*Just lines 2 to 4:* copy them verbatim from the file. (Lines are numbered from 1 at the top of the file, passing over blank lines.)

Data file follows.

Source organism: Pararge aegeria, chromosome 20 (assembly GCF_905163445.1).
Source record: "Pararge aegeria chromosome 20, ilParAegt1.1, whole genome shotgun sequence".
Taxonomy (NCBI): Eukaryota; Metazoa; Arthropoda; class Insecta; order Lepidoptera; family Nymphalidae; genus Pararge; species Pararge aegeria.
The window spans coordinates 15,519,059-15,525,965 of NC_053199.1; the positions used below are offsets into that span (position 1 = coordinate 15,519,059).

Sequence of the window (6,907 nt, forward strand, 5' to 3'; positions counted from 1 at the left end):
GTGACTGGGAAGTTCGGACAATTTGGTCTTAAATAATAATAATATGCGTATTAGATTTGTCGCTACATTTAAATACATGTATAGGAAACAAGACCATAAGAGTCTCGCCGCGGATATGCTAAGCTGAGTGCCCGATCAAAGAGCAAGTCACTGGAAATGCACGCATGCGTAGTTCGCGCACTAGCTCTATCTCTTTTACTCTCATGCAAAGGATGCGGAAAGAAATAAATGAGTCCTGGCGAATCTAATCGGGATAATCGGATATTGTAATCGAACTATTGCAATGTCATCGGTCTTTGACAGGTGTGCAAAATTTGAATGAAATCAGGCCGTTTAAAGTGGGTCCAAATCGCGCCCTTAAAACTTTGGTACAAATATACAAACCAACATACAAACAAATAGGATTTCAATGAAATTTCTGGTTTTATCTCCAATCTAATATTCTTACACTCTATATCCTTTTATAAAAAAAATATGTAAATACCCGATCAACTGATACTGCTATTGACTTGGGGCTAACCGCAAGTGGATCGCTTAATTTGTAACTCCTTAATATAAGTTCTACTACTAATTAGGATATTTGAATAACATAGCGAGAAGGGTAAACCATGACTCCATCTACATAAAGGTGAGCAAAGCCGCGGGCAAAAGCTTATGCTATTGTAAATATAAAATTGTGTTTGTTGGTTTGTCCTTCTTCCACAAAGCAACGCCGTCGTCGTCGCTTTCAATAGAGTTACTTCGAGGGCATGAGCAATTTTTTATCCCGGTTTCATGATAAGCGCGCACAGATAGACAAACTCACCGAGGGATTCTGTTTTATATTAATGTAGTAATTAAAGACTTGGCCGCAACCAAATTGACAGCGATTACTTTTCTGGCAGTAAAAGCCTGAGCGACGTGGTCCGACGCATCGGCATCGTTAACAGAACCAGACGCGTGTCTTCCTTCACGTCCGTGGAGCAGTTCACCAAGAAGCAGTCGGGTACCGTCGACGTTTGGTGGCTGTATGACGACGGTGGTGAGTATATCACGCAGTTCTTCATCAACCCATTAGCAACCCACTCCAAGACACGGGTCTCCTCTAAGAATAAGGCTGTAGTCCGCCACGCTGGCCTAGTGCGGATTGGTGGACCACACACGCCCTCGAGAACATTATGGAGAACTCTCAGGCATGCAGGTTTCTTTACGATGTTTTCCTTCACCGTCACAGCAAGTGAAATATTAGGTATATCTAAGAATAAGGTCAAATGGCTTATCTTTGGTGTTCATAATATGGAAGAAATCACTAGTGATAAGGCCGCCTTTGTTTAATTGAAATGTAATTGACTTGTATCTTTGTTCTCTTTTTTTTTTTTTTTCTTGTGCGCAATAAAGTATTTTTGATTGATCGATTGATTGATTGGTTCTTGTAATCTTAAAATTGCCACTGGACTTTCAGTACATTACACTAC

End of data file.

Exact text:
Source record: "Pararge aegeria chromosome 20, ilParAegt1.1, whole genome shotgun sequence".
Taxonomy (NCBI): Eukaryota; Metazoa; Arthropoda; class Insecta; order Lepidoptera; family Nymphalidae; genus Pararge; species Pararge aegeria.
The window spans coordinates 15,519,059-15,525,965 of NC_053199.1; the positions used below are offsets into that span (position 1 = coordinate 15,519,059).